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Supreme Court, Appellate Division, Third Department, New York.

Paul F. LEE et al., Respondents, v. Kevin S. JONES et al., Appellants, et al., Defendant.

Decided: June 26, 1997

Before MERCURE, J.P., and CASEY, PETERS, SPAIN and CARPINELLO, JJ. Horigan, Horigan, Pennock & Lombardo P.C. (Krishna K. Singh, of counsel), Amsterdam, for appellants. Capasso, Burns & Massaroni (Kevin P. Wicka, of counsel), Schenectady, for respondents.

Appeal from an order of the Supreme Court (Best, J.), entered April 1, 1996 in Fulton County, which denied a motion by defendants Kevin S. Jones and Jacqueline S. Jones for summary judgment dismissing, inter alia, the causes of action against them pursuant to Labor Law § 240(1) and § 241(6).

Defendants Kevin S. Jones and Jacqueline S. Jones (hereinafter collectively referred to as defendants) engaged defendant George Batease to perform repairs to the roof of their four-family dwelling in the City of Gloversville, Fulton County.   Batease was injured while performing the work, however, and he sent his wife and daughter to ask plaintiff Paul F. Lee (hereinafter plaintiff) to come over and cover the worksite with a tarp, secure a piece of drip edge with a couple of nails and collect Batease's tools and bring them home.   Plaintiff agreed and while so engaged fell from a ladder, sustaining the injuries forming the basis for this action alleging common-law negligence and violations of the Labor Law. Following joinder of issue, defendants moved for summary judgment dismissing the complaint against them upon the ground, inter alia, that plaintiff was not an employee working on the property at the time of his accident and, as such, was not within the class of persons for whom protection is provided by the Labor Law. Supreme Court denied the motion with regard to the causes of action predicated upon Labor Law § 240(1) and § 241(6) and defendants now appeal.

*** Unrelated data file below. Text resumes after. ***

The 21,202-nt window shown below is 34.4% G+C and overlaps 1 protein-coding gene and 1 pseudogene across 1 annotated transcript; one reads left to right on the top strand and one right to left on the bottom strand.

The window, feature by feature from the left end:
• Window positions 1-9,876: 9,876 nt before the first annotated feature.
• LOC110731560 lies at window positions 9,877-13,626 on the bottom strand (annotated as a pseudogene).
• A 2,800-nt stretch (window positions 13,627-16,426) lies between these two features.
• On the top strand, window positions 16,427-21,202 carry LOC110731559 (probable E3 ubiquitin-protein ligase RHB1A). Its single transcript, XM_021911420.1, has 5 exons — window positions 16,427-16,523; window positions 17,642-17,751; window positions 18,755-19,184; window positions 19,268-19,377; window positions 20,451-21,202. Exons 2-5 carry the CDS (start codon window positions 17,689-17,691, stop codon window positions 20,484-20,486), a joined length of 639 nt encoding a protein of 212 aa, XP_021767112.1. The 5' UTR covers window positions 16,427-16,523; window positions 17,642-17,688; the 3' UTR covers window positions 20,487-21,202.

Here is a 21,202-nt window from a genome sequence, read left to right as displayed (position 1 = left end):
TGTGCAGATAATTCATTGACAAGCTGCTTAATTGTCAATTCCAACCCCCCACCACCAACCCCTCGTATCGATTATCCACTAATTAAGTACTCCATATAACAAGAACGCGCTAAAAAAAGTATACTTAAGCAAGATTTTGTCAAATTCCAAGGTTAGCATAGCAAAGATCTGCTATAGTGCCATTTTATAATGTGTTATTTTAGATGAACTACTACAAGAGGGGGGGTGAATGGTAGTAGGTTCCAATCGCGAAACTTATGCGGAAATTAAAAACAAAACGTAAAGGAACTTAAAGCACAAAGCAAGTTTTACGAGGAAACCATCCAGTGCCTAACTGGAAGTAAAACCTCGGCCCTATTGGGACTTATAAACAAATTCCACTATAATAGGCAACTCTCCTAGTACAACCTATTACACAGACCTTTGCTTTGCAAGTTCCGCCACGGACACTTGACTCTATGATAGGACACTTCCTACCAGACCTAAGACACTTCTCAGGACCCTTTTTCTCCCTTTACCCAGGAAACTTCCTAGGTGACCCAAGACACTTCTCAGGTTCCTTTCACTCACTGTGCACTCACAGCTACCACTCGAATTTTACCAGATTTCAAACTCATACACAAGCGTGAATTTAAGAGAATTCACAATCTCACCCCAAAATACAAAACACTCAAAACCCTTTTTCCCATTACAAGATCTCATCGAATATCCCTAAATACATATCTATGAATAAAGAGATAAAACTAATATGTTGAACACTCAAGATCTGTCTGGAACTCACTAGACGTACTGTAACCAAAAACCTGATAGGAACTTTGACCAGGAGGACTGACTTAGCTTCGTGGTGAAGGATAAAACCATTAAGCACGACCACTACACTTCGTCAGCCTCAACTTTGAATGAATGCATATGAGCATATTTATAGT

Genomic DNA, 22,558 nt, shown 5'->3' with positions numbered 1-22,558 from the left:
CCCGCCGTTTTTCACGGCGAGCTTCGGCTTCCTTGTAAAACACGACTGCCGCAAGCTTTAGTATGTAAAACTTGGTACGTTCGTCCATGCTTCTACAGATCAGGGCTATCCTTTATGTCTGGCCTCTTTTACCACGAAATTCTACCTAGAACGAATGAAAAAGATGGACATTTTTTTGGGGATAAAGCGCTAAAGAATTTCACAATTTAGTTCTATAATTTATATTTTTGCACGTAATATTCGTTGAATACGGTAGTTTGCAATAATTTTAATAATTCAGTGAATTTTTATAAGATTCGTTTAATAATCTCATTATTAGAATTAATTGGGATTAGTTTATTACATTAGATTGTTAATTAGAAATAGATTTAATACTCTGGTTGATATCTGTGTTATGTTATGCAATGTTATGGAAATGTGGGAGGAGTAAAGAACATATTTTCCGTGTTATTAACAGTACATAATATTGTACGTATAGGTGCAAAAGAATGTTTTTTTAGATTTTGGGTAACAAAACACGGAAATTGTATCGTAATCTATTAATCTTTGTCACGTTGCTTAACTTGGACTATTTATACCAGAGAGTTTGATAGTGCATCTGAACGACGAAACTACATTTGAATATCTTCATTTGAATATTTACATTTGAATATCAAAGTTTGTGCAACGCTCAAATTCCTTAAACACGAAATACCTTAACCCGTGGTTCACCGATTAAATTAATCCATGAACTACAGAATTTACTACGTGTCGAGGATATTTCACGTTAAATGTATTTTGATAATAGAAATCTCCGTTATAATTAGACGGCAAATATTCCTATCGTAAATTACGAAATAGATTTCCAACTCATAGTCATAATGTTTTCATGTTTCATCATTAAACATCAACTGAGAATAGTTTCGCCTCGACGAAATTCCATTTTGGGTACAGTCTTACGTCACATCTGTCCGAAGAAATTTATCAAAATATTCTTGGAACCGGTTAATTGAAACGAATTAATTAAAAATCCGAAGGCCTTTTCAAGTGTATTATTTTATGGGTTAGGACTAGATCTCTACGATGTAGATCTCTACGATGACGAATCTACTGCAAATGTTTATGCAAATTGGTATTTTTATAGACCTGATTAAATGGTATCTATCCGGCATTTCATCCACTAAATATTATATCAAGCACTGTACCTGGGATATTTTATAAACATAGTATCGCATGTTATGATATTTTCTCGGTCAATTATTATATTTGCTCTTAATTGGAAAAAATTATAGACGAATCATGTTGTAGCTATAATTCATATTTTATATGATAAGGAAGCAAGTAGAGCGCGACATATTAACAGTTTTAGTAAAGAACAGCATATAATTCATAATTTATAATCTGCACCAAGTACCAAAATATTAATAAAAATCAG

Fundamentally, recovery under Labor Law § 200(1), § 240(1) or § 241(6) is conditioned upon a showing that the plaintiff “was both permitted or suffered to work on a building or structure and * * * was hired by someone, be it owner, contractor or their agent ” (Whelen v. Warwick Val. Civic & Social Club, 47 N.Y.2d 970, 971, 419 N.Y.S.2d 959, 393 N.E.2d 1032 [emphasis supplied];  see, Mordkofsky v. V.C.V. Dev. Corp., 76 N.Y.2d 573, 576-577, 561 N.Y.S.2d 892, 563 N.E.2d 263;  Marchese v. Grossarth, 232 A.D.2d 924, 648 N.Y.S.2d 810, lv. denied 89 N.Y.2d 809, 655 N.Y.S.2d 889, 678 N.E.2d 502).   For that reason, “[a] volunteer who offers his [or her] services gratuitously cannot claim the protection afforded by the ‘flat and unvarying duty’ flowing to this special class” (Whelen v. Warwick Val. Civic & Social Club, supra, at 971, 419 N.Y.S.2d 959, 393 N.E.2d 1032, quoting Yearke v. Zarcone, 57 A.D.2d 457, 459, 395 N.Y.S.2d 322, lv. denied 43 N.Y.2d 643, 401 N.Y.S.2d 1027, 372 N.E.2d 580;  see, Mordkofsky v. V.C.V. Dev. Corp., supra;  Pigott v. State of New York, 199 A.D.2d 734, 605 N.Y.S.2d 446;  Chabot v. Baer, 82 A.D.2d 928, 440 N.Y.S.2d 734, affd. 55 N.Y.2d 844, 447 N.Y.S.2d 705, 432 N.E.2d 598).   Therefore, if defendants succeed in establishing their claim that plaintiff merely volunteered his services to Batease, with no agreement or reasonable expectation concerning payment, the causes of action alleging Labor Law violations must fail.

 Without doubt, the issue cannot be resolved on the basis of the parties' sharply conflicting evidentiary submissions on the summary judgment motion.   The more useful inquiry is whether preclusive effect should be given to the prior determination of the Workers' Compensation Board denying plaintiff benefits on the basis of the Board's ultimate finding that there was no employee-employer relationship between plaintiff and Batease.   We conclude that collateral estoppel should be applied so as to bar plaintiff from relitigating the issue of whether he was a mere volunteer on the day of the accident and accordingly reverse Supreme Court's order and award defendants summary judgment dismissing the complaint against them.